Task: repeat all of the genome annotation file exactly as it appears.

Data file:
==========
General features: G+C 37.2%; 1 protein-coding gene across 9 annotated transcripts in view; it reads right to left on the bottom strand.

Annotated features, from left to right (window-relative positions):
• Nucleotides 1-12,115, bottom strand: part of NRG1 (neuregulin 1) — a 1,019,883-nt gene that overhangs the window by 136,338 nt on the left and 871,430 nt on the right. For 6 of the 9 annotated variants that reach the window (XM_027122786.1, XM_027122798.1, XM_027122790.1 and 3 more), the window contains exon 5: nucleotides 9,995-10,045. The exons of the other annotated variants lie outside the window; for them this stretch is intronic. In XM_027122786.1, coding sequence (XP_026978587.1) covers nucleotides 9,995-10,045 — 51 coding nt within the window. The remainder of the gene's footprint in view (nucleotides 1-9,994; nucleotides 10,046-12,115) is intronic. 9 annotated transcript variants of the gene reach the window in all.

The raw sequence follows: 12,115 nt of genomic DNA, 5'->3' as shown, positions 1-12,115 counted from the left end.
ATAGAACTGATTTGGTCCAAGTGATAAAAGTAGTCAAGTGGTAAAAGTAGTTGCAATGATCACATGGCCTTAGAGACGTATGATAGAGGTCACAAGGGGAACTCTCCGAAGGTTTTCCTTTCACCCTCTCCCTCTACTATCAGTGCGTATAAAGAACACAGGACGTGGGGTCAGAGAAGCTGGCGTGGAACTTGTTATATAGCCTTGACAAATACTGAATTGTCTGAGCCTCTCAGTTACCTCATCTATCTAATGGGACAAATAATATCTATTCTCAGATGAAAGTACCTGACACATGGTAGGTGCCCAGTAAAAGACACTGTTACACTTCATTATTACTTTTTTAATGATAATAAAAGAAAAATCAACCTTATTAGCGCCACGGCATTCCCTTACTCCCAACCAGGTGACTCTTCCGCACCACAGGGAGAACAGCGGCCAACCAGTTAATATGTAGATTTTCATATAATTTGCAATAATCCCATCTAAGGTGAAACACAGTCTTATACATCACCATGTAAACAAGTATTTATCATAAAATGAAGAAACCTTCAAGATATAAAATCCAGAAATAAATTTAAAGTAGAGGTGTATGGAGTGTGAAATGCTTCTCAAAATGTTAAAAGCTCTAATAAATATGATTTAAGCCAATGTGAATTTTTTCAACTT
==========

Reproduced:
General features: G+C 37.2%; 1 protein-coding gene across 9 annotated transcripts in view; it reads right to left on the bottom strand.

Annotated features, from left to right (window-relative positions):
• Nucleotides 1-12,115, bottom strand: part of NRG1 (neuregulin 1) — a 1,019,883-nt gene that overhangs the window by 136,338 nt on the left and 871,430 nt on the right. For 6 of the 9 annotated variants that reach the window (XM_027122786.1, XM_027122798.1, XM_027122790.1 and 3 more), the window contains exon 5: nucleotides 9,995-10,045. The exons of the other annotated variants lie outside the window; for them this stretch is intronic. In XM_027122786.1, coding sequence (XP_026978587.1) covers nucleotides 9,995-10,045 — 51 coding nt within the window. The remainder of the gene's footprint in view (nucleotides 1-9,994; nucleotides 10,046-12,115) is intronic. 9 annotated transcript variants of the gene reach the window in all.

The raw sequence follows: 12,115 nt of genomic DNA, 5'->3' as shown, positions 1-12,115 counted from the left end.
ATAGAACTGATTTGGTCCAAGTGATAAAAGTAGTCAAGTGGTAAAAGTAGTTGCAATGATCACATGGCCTTAGAGACGTATGATAGAGGTCACAAGGGGAACTCTCCGAAGGTTTTCCTTTCACCCTCTCCCTCTACTATCAGTGCGTATAAAGAACACAGGACGTGGGGTCAGAGAAGCTGGCGTGGAACTTGTTATATAGCCTTGACAAATACTGAATTGTCTGAGCCTCTCAGTTACCTCATCTATCTAATGGGACAAATAATATCTATTCTCAGATGAAAGTACCTGACACATGGTAGGTGCCCAGTAAAAGACACTGTTACACTTCATTATTACTTTTTTAATGATAATAAAAGAAAAATCAACCTTATTAGCGCCACGGCATTCCCTTACTCCCAACCAGGTGACTCTTCCGCACCACAGGGAGAACAGCGGCCAACCAGTTAATATGTAGATTTTCATATAATTTGCAATAATCCCATCTAAGGTGAAACACAGTCTTATACATCACCATGTAAACAAGTATTTATCATAAAATGAAGAAACCTTCAAGATATAAAATCCAGAAATAAATTTAAAGTAGAGGTGTATGGAGTGTGAAATGCTTCTCAAAATGTTAAAAGCTCTAATAAATATGATTTAAGCCAATGTGAATTTTTTCAACTT